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Scribbling stage

The scribbling stage is the first stage in the development of drawing in the child . At this stage, there is no realism in the drawings and most of them are just marks and lines on a sheet. It may seem that there is nothing there, but sometimes children create something called “random realism.” This means that when scribbling, you may be able to see certain shapes or drawings in what appear to be simple marks.

Scribbling begins at 15 months , when the child is already able to take a pencil and make movements on top of a page. But this psychological stage is marked from the age of two –  since it is when the child develops his emotions in a more controlled way –  and continues until approximately four years of age .

Scribbling is the beginning of a new stage of cognitive development where the child begins to control his fine motor skills. In the same way that the child begins to discover his limbs as part of his body and the control he has over them; he also begins to recognize his ability to move and control objects.

At the beginning of the scribbling stage, the child is not drawing symbolic objects, nor is he trying to make a representation of something he saw or felt, he is simply drawing for the pleasure of drawing. When children doodle, they feel comfortable because they have the opportunity to move freely and discover new hidden skills for them. The act of scribbling is purely kinesthetic and imaginative.

Doodling benefits

When they begin to doodle, children are exploring art materials in a playful way, learning colors, textures and shapes according to what they are drawing. Scribbles go from uncontrolled to progressively more controlled as the child develops cognitively .

Scribbling stimulates children in: their physical and cognitive development, visual-motor coordination (eye-hand), manipulation of elements, motor strength, fine and thick muscle development, naming and identification of graphics, communication, direction, independence and self-confidence .

You may also be interested in:   Mental images and hypnagogic images

According to research, some children who suffer from certain types of developmental disorders were interrupted or under-stimulated in the doodle stage, delaying it, therefore delaying the next stages of development.

Scribble shapes

Scribbling appears in different forms.

  1. Messy scribbling
  2. Controlled scribbling
  3. Scribble with name

Messy scribbling

At this stage you have to observe how the child takes the pencil, as a graph and the intention to fill the sheet. Stripes appear , the lines are made at random, there is no intention, no visual control or intention to represent something; what there is is a need to experiment, almost impulsive . In turn, they are large drawings as the child feels at this age.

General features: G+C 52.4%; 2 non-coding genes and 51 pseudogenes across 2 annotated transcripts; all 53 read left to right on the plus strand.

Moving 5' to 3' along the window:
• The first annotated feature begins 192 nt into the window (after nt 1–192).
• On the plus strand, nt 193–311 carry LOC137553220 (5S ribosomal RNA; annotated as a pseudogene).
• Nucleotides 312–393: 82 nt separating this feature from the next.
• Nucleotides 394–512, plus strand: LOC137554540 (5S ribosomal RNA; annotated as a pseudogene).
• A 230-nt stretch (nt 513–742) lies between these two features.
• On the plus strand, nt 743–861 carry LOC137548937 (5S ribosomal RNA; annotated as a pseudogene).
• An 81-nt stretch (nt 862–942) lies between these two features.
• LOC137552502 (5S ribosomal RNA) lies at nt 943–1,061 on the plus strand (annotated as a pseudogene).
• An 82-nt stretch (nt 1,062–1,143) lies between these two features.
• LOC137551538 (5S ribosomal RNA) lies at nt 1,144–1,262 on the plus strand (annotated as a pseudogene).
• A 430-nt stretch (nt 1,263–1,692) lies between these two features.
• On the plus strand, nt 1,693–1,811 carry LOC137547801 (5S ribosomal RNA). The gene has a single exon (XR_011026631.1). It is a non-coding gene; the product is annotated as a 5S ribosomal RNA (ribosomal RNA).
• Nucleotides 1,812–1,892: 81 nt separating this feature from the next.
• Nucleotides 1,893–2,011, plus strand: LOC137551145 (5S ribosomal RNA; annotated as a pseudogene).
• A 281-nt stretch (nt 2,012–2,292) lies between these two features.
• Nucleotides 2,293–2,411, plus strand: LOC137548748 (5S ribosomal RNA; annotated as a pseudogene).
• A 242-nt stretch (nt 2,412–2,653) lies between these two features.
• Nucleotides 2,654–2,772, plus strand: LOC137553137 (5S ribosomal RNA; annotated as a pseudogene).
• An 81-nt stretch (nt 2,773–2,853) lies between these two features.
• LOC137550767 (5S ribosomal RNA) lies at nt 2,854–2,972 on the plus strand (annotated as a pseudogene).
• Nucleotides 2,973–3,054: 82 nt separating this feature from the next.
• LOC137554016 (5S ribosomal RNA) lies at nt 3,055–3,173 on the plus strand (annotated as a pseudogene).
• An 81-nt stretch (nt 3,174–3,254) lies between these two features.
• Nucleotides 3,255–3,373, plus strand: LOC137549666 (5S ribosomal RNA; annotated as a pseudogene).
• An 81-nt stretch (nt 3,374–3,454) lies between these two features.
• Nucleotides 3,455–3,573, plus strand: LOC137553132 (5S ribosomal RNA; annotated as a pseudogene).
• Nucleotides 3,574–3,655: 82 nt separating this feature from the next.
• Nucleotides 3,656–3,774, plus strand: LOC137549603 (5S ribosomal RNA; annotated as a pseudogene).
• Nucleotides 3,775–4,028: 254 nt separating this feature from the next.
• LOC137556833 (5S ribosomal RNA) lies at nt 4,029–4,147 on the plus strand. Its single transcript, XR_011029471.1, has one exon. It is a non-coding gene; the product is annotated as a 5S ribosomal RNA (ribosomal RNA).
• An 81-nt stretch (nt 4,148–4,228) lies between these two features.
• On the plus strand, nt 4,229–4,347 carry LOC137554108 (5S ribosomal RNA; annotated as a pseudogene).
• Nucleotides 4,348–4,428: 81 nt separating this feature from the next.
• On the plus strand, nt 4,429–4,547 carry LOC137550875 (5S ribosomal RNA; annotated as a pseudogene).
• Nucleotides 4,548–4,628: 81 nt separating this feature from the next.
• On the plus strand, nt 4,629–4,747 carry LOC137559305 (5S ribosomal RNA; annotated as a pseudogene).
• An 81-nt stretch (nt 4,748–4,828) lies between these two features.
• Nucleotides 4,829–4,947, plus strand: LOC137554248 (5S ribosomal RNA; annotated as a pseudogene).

Controlled scribbling

At two and a half or three years, the child has greater control of his motor skills and begins to control what he draws. These movements appear more dominated, so there begins to be a  visual-motor coordination between the movements and the line on the paper , but there will not be a relationship between the graphical object and its representation, that is, there will be no relationship between the real object and what the child draws at least for the adult.

At about three years of age, the child may be  able to imitate a circle, but not a square;  you can use colors of different textures  and enjoy noticing their differences and grouping them together.

Scribble with name

There is now a relationship between what you graph and the environment . There is the possibility of a more imaginative thought , imagine for example that what you drew is the mother. The intention appears but the intention also changes since what begins as the mother can end up being the grandmother. The color at this stage is secondary and what matters is the line and the progressive, gradual attempt to shape what is  depicted .

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Hello Readers, I am Nikki Bella a Psychology student. I have always been concerned about human behavior and the mental processes that lead us to act and think the way we do. My collaboration as an editor in the psychology area of ​​Well Being Pole has allowed me to investigate further and expand my knowledge in the field of mental health; I have also acquired great knowledge about physical health and well-being, two fundamental bases that are directly related and are part of all mental health.

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